The film opens with the decision by Anna, the genetically engineered sibling, to seek medical emancipation from her parents. If successful, her move will foil her moms plan to keep her older daughter, Kate, alive. Kates kidneys have failed, and the doctors want to take one from her healthy younger sister.
As the family absorbs the impact of Annas refusal to help her sister, the camera explores the inner thoughts of the mother, whose maternal protectiveness becomes a consuming obsession; the father, whose marriage remains on hold indefinitely; the older brothers, whose pedestrian needs receive scant attention; and the patient herself, an inspiring but doomed adolescent.
Sara, the mother, played by Cameron Diaz, offers the most compelling and honest characterization. Her refusal to surrender her role as the chief advocate for her dying child both inspires and disturbs.
We all know parents like Sara, and a case can be made that value-free science feeds their ferocious pursuit of miracle cures no matter the cost.
She has made an idol of her childs survival, sacrificing everything to feed the beast of maternal need.
Yet family members and medical specialists can find no arguments to challenge her stance. Indeed, when Anna finally refuses to donate her kidney, she bases her claim on her right to control her own body.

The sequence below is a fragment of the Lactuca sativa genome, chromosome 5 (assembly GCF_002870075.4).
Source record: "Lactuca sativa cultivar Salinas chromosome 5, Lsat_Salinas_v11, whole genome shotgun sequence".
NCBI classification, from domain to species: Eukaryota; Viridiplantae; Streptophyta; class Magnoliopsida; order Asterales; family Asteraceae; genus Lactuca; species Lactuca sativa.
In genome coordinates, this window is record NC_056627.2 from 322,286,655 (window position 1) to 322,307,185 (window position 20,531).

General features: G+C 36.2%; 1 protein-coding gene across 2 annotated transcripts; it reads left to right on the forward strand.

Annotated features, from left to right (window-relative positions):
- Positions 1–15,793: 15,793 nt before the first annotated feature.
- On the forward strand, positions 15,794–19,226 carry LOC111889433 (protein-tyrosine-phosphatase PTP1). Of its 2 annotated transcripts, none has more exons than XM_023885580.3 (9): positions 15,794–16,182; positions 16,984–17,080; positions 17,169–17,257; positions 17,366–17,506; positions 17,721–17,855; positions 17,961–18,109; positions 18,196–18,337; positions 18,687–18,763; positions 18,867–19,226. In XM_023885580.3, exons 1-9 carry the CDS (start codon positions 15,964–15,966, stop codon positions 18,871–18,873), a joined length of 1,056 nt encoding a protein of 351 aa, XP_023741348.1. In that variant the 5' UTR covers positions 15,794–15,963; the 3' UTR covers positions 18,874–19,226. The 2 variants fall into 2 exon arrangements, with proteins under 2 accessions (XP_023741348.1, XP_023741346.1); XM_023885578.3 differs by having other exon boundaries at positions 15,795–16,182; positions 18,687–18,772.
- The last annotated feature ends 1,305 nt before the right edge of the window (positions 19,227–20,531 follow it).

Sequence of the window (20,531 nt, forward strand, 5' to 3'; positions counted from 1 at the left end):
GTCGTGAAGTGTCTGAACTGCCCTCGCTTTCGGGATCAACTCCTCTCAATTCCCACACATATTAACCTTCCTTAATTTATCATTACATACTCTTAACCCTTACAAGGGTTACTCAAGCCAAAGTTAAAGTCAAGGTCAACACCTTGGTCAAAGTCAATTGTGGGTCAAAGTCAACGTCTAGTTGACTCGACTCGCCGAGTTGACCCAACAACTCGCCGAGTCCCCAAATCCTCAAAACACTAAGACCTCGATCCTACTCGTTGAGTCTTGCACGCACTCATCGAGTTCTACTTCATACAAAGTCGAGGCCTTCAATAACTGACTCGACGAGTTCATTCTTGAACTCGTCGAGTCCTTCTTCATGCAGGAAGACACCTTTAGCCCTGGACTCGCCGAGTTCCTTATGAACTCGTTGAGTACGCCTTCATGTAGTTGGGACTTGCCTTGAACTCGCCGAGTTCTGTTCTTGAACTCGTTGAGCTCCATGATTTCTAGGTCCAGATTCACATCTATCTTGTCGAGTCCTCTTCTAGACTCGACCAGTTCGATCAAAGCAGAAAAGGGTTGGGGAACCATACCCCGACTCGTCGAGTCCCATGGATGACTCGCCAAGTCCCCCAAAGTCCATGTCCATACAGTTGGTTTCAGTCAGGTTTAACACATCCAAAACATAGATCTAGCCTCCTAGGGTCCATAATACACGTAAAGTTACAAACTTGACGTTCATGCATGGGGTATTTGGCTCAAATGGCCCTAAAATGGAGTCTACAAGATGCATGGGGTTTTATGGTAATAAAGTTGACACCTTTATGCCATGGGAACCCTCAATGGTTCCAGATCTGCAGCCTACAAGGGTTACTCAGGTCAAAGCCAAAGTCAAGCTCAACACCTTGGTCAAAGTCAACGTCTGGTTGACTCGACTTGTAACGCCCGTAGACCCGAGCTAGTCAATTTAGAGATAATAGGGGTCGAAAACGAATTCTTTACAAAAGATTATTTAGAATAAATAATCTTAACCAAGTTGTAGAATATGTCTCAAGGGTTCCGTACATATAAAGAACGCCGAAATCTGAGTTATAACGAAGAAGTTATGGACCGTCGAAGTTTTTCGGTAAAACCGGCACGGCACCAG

The film imposes a secular, modern spin on the action, leaving our questions about the characters deeper motivations unaddressed. For example, Saras husband, Brian, operates in the background, and we never understand the reason for his apparent passivity. He doesnt question Saras initial decision to conceive a donor child.
Has he ceded all authority to his wife or does he share her desperation? If he has qualms about creating a child as a kind of object for use, he doesnt say so.
Once, the culture understood that children had a right to be born from the loving one flesh union of their mother and father. Has Brian forgotten this truth or did he ever learn it? What kind of moral credibility does such a man possess? None, you might suspect, but the film celebrates his quiet sensitivity and tender moments with his children.